Intensive care frequently results in unintentional harm to patients and statistics don’t seem to improve. The ICU environment is especially unforgiving for mistakes due to the multidisciplinary, time-critical nature of care and vulnerability of the patients. Human factors account for the majority of adverse events and a sound safety climate is therefore essential. This article reviews the existing literature on aviation-derived training called Crew Resource Management (CRM) and discusses its application in critical care medicine. CRM focuses on teamwork, threat and error management and blame free discussion of human mistakes. Though evidence is still scarce, the authors consider CRM to be a promising tool for culture change in the ICU setting, if supported by leadership and well-designed follow-up.
doi:10.1186/2110-5820-2-39
PMCID: PMC3488012  PMID: 22913855
Intensive care; Human factors; Safety climate; Crew resource management
3.  Patterns in deer-related traffic injuries over a decade: the Mayo clinic experience 
Background
Our American College of Surgeons Level 1 Trauma Center serves a rural population. As a result, there is a unique set of accidents that are not present in an urban environment such as deer related motor vehicle crashes (dMVC). We characterized injury patterns between motorcycle/all-terrain vehicles (MCC) and automobile (MVC) crashes related to dMVC (deer motor vehicle crash) with the hypotheses that MCC will present with higher Injury Severity Score (ISS) and that it would be related to whether the driver struck the deer or swerved.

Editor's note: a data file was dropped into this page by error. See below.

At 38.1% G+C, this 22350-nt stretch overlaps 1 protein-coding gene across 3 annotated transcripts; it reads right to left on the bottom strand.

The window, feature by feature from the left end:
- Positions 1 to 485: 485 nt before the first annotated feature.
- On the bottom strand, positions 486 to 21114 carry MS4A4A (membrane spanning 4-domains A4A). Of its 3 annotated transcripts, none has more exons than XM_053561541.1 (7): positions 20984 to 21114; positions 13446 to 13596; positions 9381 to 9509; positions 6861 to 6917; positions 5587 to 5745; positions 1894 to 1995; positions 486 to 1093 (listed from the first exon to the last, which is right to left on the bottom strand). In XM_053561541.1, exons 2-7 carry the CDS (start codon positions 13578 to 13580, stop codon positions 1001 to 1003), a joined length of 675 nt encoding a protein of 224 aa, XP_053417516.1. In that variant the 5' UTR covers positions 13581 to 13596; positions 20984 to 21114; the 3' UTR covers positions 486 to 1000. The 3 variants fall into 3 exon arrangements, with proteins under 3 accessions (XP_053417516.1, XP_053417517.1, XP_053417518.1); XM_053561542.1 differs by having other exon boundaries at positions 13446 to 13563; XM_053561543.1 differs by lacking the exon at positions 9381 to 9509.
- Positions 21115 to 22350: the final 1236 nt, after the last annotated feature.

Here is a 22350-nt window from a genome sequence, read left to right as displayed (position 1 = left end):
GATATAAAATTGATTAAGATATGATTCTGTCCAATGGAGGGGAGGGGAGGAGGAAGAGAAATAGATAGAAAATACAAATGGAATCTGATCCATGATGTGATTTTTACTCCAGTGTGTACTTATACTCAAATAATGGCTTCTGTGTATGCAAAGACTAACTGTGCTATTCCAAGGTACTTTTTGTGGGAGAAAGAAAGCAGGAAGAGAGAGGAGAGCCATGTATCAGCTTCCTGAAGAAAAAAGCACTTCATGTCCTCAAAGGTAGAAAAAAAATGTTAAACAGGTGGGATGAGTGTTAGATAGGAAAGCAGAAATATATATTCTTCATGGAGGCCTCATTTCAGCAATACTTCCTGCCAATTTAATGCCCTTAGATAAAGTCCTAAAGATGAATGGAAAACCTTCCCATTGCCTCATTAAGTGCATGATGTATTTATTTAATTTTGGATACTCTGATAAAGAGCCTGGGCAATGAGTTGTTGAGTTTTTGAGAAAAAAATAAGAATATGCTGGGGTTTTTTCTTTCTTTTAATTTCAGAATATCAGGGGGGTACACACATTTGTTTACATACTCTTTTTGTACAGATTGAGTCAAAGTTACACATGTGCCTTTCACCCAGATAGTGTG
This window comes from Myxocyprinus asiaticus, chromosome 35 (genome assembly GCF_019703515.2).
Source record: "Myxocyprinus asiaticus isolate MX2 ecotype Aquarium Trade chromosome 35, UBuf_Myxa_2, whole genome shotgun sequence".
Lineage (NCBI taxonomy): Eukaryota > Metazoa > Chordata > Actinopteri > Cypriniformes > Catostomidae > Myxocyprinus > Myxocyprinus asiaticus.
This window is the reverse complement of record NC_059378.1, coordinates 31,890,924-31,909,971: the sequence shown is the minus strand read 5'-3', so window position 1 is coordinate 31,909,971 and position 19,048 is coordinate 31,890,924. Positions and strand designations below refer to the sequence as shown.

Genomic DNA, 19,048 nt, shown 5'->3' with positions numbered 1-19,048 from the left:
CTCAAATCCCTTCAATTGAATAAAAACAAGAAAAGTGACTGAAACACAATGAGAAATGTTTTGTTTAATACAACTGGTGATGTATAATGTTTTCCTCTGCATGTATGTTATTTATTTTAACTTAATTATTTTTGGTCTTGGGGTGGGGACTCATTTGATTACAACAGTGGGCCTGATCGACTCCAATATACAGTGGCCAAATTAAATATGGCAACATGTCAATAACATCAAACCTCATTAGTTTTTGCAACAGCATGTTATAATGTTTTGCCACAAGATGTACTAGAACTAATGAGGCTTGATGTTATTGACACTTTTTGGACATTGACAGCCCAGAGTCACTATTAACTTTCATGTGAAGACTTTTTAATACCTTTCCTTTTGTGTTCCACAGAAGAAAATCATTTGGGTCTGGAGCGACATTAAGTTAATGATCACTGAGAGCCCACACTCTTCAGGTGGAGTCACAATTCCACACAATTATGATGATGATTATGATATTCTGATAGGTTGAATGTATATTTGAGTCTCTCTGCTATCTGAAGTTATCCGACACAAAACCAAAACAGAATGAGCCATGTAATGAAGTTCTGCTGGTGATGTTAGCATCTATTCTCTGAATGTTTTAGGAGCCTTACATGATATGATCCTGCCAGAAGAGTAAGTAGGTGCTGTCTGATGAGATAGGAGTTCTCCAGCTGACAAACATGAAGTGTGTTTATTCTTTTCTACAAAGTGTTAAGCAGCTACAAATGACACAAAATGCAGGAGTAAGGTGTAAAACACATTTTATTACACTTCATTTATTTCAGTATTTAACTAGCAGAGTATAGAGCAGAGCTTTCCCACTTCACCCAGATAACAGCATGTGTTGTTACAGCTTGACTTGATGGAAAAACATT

Methods
The records of 157 consecutive patients evaluated at our institution for injury related to dMVC from January 1st, 1997 to December 31st, 2006 were reviewed from our prospectively collected trauma database. Demographic, clinical, and crash specific parameters were abstracted. Injury severity was analyzed by the Abbreviated Injury Scale score for each body region as well as the overall Injury Severity Score (ISS).
Results
Motorcycle crashes presented with a higher median ISS than MVCs (14 vs 5, p < 0.001). Median Abbreviated Injury Score (AIS) of the spine for MCC riders was higher (3 vs 0, p < 0.001) if they swerved rather than collided. Seventy-seven percent of riders were not wearing a helmet which did not result in a statistically significant increase in median ISS (16 vs 10), head AIS (2 vs 0) or spine AIS (0 vs 0).